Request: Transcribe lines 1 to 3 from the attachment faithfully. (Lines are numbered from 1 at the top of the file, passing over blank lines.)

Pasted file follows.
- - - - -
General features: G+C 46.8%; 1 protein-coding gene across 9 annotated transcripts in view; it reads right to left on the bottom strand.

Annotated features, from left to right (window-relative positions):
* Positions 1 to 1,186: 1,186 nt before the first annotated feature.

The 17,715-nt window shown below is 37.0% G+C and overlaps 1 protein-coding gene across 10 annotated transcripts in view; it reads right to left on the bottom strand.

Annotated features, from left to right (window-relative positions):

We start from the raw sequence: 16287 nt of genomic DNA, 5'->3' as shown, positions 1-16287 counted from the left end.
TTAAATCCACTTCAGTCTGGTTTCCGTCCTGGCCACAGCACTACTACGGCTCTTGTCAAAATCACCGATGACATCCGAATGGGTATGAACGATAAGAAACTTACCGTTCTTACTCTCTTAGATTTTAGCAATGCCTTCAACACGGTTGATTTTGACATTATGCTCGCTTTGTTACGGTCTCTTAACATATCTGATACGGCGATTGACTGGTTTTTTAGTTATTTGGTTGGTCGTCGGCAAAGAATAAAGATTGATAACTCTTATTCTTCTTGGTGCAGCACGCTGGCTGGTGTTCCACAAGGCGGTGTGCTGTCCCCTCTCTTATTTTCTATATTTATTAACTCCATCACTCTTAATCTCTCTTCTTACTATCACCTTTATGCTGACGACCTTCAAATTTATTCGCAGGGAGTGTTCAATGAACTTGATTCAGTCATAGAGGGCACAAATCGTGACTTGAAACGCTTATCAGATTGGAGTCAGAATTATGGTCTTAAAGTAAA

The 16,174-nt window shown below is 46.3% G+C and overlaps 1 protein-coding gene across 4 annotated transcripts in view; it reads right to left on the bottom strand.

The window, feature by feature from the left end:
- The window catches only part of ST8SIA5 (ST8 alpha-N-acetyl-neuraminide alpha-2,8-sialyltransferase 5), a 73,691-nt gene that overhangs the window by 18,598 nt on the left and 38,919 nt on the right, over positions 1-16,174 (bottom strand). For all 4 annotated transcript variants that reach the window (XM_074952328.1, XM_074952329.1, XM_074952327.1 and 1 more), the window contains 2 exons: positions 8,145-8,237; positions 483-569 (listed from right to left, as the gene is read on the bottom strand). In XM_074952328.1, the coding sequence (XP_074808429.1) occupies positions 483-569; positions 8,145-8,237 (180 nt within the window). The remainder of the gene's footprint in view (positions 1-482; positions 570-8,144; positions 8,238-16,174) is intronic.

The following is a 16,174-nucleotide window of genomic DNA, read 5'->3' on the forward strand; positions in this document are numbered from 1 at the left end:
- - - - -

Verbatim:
General features: G+C 46.8%; 1 protein-coding gene across 9 annotated transcripts in view; it reads right to left on the bottom strand.

Annotated features, from left to right (window-relative positions):
* Positions 1 to 1,186: 1,186 nt before the first annotated feature.